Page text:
This article originally appeared on LDS Living in June 2020. An updated version ran in the January/February 2021 issue of LDS Living magazine. This article has been updated to match that version.
Editor's note: Born in Nigeria and raised in London, Lola Ogunbote is a lawyer-turned-soccer coach who has learned how to prioritize joy in life. Ogunbote was featured in an All In podcast on February 26, 2020, where she talked about seeking our acceptance from God and celebrating each individual for the many things that make them who they are. The British spellings used throughout this article have been included to retain her voice.
The death of George Floyd last year was a traumatic event that forced me to reflect on my own past experiences with police enforcement and racism, reopening old wounds and forcing me to discover others I didn’t even realise were there. The pain and hurt cut me open in ways I didn’t know were possible. On a social level, Mr. Floyd’s death led to discussions on issues such as patriotism, police brutality, white privilege, and a wide range of related topics with those around me. On a spiritual level, it left me questioning the worth of my soul in the world and to God.
Tragically, racism is a reality for many of us. It is a plague that, as members of a covenant community, “requires more from us than comfortable obliviousness to the realities of our neighbour’s lives.”1
I was raised in the United Kingdom to immigrant parents who relocated from Nigeria in the early 1980s during a time when black people were the victims of racist violence perpetrated by extremist groups. As a child, I witnessed several altercations involving my mother who was subjected to abhorrent racial slurs. I remember being called the N-word in secondary school. I was told by a teacher that being a lawyer wasn’t for people that “looked like me” (I qualified several years later).
As an adult, the racism I experience now appears in much less aggressive forms. I am told I am pretty for a Black girl. I am told by well-meaning people that I “speak excellent English,” or that I “don’t sound Black at all.” At church, people have asked me: “Can I touch your hair?” while at other times there is no polite request. I have been tailgated by shop assistants in luxury stores who remind me about the price of expensive items before I’ve asked about them or even tried them on. Whilst living in China, I regularly read job ads that specified: “Whites only, Blacks should not apply.” The rest is perhaps too soul-destroying to share and would detract from the purpose of this article. However, it is important to emphasise that these overt expressions of discrimination have significant long-lasting psychological effects that sometimes take longer to realise. This is because we often doubt the validity of our experience or make excuses for the subtle racism, opting instead to excuse the behaviour because people "just don’t know any better."3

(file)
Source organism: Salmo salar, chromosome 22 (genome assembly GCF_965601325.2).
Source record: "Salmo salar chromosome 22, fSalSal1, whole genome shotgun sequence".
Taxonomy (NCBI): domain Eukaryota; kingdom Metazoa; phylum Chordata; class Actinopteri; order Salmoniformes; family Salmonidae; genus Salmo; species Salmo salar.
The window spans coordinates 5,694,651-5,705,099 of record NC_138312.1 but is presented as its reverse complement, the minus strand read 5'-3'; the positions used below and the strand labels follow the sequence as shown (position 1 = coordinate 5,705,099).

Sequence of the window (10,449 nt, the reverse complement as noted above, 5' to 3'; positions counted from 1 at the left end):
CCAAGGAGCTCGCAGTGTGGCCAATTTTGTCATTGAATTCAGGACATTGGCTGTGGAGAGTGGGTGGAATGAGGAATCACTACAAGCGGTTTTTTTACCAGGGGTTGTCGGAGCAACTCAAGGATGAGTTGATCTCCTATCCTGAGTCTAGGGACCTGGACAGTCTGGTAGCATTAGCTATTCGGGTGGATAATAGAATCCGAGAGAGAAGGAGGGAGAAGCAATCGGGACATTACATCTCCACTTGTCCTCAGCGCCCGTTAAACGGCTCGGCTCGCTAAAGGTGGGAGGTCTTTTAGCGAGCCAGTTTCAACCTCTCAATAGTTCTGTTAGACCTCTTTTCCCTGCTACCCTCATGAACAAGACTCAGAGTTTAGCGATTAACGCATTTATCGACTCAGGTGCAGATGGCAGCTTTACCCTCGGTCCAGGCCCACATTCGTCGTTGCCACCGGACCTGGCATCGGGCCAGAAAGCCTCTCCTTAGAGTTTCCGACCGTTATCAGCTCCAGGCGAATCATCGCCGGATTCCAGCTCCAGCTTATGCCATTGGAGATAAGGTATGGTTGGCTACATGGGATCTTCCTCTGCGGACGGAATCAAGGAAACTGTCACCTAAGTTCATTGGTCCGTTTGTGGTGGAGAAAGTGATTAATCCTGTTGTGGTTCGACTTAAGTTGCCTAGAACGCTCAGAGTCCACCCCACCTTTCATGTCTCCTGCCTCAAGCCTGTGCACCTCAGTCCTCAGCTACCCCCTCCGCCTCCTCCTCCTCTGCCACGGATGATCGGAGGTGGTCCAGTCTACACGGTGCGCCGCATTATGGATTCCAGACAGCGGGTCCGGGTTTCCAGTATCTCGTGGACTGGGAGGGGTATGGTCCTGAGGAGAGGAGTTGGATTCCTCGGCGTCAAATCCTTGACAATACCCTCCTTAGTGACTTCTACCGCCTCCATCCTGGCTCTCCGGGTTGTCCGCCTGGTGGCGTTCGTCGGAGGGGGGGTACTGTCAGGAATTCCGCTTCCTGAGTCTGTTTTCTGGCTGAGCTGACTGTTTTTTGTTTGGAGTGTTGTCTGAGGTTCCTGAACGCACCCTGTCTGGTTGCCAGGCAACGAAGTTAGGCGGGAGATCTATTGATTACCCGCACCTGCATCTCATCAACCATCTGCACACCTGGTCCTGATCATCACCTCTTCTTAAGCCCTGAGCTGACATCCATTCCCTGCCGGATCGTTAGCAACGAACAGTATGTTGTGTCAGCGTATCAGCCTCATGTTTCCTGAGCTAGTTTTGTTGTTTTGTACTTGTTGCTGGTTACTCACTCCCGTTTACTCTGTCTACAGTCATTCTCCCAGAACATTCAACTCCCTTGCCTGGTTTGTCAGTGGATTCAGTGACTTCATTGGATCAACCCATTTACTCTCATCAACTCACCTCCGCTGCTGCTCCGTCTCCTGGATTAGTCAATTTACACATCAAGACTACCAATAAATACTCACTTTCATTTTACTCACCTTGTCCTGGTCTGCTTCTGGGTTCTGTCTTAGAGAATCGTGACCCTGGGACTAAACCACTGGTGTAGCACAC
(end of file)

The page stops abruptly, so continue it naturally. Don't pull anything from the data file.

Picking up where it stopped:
Yet, it is only when an issue like racism is brought firmly into our consciousness, or directly impacts us or those we care about, that we are forced to confront it—even if it’s uncomfortable. Some, in blissful naivety, maintain that they don’t even “see colour,” which is close to impossible. Others don’t even want to talk about race, insisting “we are all the same.”
Whilst these intentions may all be inherently good (and in God’s eyes we truly are all equal), the uncomfortable reality is that “choosing” whether or not to talk about racism is a luxury many families, specifically those of colour, simply do not have.4 Therefore, we cannot all afford to stay silent. Every voice raised against racism is needed because it helps to chip away at its power.5